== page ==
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(Author : Chandra Prakash Suryawanshi, SVP- India & APAC at Aujas Networks Pvt. Ltd. )
Information security incident management if often a combination of technical controls, processes, communication strategy, detailed procedure and plan. The objective of this blog is to look at modern techniques for effective incident detection, modelling of common security threats and preparation of a response to better validate, contain and respond to an information security incident.
We will see how an effective detection strategy leveraging an SIEM solution works, coupled by effective proactive methods to perform threat hunting, followed by a response procedures.
A security event is any observable occurrence in a system or network. Events include increase in encrypted communication, port and protocol mismatch, large https packet size, increase in file share, and a firewall blocking connection attempts with correlation to other system events. Adverse events are events with a negative consequence, such as system crashes, network packet floods, unauthorized use of system privileges, unauthorized access to sensitive data, and execution of malicious code that destroys data etc. All the information is generally available in logs from systems, applications, network devices and DBs, but the key is to craft appropriate detection rules, build use cases, reduce false positives, effective analysis and technology capability to provide historical data and analytics. We will first see how an effective detection technologies can be leveraged to identify attack and patterns with SIEM and allied technologies to help.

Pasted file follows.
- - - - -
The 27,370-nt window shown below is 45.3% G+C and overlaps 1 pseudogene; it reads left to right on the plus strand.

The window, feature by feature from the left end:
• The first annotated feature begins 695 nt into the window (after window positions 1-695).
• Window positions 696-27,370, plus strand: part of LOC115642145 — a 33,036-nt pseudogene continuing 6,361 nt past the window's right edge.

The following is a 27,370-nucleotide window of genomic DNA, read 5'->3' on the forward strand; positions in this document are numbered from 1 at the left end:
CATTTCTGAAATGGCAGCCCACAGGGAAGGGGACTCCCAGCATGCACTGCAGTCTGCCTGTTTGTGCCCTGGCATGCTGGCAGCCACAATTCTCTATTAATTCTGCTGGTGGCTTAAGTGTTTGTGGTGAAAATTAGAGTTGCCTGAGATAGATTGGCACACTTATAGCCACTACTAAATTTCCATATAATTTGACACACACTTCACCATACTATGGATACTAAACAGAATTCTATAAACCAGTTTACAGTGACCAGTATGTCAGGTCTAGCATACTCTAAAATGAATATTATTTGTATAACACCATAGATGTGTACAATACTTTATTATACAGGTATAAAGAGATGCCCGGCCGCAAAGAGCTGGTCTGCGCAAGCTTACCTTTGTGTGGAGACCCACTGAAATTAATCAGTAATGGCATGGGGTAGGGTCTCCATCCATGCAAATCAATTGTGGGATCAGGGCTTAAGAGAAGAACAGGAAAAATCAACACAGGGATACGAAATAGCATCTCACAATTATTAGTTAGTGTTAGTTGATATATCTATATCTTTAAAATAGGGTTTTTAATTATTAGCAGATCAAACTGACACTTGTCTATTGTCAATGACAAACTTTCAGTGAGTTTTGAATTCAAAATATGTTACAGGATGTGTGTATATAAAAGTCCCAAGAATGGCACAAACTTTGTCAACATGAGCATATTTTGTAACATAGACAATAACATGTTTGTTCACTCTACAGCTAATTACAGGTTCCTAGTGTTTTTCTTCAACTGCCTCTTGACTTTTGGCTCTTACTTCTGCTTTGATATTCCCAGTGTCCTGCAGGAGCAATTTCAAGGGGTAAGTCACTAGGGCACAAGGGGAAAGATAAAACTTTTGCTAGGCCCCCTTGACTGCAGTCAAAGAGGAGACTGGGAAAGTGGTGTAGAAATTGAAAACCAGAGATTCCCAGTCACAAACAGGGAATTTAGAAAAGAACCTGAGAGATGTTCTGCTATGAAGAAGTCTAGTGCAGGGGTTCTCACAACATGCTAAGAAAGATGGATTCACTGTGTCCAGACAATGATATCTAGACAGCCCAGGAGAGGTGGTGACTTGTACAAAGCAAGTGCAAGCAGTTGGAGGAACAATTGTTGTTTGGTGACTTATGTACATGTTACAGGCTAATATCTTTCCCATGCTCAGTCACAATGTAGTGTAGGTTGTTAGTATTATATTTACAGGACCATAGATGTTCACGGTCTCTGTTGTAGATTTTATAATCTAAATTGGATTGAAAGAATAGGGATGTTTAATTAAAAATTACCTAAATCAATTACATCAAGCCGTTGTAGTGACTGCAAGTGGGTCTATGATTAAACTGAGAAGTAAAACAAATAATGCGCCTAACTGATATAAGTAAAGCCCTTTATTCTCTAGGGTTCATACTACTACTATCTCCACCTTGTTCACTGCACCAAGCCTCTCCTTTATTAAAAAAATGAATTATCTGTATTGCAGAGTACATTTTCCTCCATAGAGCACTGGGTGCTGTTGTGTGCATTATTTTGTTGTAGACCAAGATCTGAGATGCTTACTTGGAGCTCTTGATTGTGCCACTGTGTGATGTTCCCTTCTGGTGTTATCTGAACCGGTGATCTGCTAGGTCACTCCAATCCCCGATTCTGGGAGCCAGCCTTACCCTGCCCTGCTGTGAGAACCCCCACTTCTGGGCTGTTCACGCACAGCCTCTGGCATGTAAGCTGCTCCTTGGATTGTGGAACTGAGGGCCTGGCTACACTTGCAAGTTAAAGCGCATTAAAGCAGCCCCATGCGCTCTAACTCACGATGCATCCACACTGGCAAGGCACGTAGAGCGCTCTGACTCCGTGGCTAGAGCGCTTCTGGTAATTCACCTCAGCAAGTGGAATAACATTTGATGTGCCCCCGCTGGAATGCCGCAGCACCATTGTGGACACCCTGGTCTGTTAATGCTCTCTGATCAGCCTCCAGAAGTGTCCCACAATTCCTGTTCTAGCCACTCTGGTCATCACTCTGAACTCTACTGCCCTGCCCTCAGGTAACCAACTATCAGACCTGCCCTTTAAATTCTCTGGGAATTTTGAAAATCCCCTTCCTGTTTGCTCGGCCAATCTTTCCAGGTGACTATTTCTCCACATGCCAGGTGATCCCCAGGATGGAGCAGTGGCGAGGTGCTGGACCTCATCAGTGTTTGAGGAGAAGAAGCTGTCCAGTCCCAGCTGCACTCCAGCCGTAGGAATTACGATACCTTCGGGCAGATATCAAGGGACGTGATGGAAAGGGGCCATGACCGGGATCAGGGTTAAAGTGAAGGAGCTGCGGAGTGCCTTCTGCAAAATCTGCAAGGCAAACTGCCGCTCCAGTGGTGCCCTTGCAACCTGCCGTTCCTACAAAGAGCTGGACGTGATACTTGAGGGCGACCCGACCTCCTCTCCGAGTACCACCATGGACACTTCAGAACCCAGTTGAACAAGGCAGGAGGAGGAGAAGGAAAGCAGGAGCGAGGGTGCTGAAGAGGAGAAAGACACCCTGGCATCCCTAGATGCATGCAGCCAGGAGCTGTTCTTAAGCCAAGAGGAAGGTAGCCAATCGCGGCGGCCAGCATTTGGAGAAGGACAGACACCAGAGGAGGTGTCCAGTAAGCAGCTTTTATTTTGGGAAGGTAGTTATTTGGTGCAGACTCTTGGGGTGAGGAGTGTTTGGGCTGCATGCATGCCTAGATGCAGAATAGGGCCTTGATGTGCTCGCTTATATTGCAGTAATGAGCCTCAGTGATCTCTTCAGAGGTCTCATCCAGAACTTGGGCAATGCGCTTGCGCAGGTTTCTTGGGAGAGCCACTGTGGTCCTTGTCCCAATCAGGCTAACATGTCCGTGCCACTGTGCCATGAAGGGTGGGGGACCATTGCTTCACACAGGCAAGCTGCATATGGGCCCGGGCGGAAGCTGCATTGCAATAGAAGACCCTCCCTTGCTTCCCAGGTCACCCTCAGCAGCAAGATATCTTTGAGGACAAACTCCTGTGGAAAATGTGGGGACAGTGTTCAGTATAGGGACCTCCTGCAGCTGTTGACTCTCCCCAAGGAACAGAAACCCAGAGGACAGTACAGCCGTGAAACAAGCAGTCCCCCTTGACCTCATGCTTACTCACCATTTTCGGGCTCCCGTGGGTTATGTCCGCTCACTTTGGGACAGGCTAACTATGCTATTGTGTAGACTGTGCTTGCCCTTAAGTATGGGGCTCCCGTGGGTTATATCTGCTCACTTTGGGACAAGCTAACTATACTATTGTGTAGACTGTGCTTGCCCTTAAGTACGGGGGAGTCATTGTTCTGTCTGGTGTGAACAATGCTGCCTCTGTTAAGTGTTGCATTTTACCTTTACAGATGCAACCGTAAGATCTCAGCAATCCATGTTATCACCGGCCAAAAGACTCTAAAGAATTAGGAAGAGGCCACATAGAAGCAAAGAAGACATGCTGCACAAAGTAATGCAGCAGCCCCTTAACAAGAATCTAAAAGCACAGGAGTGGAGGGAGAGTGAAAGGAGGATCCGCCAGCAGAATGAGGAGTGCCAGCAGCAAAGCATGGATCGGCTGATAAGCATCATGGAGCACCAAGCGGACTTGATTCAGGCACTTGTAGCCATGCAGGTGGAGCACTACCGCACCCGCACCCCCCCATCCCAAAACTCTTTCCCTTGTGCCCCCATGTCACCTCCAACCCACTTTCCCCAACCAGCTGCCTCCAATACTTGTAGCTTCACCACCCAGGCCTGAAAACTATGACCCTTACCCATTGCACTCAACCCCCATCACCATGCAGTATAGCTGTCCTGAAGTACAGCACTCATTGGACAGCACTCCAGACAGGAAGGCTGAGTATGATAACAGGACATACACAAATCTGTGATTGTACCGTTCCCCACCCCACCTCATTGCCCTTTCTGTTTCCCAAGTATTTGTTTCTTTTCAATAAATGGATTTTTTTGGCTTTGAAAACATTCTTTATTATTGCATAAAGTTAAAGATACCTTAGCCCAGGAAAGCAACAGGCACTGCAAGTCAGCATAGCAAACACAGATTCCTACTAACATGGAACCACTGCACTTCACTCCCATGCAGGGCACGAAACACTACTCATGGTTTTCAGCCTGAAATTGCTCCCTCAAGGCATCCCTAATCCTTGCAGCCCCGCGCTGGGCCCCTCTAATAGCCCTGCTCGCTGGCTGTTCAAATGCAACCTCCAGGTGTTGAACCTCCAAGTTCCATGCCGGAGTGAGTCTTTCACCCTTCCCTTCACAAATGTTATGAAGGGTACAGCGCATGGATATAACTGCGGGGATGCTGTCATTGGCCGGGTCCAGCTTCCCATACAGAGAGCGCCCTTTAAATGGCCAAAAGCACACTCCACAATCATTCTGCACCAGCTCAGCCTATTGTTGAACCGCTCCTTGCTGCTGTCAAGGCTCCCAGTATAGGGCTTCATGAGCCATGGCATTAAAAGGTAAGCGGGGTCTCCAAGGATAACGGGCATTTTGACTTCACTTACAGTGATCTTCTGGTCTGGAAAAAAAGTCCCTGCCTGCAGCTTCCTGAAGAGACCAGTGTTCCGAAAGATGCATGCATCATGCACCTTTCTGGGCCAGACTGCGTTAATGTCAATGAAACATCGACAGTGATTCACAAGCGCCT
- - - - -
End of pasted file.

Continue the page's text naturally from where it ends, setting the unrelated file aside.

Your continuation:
Let's talk about Threat Hunting. Threat hunting is a proactive way of looking for threats, using internal or external threat intelligence, information mining, reverse malware analysis or by running hypothesis based on risk.
As threat hunting is a data-driven process, it’s critical to collect large amounts of data for analysis. Logs from each of the three major security data domains (network, endpoint, and application) along with authentication logs for operating systems and applications are a good place to start, followed by network transactions, such as HTTP server and proxy logs and net flow records.
Any information security incident where perpetrators are known and/or their motives and objectives are clearly visible can be termed as an attack and once detected we need to craft an effective response procedure.
We will be seeing two critical information security response procedure, one will be DDOS, followed by an APT attack in line with the NIST process and framework
The information security incident response process has three main phases – detection and analysis, response and recovery, and post incident activities. Corresponding sub-stages with brief overview are shown below.
Here's a tool where you could compare all DDOS solutions. Click here . How does your DDOS handling process vary? Write to us in the comments below.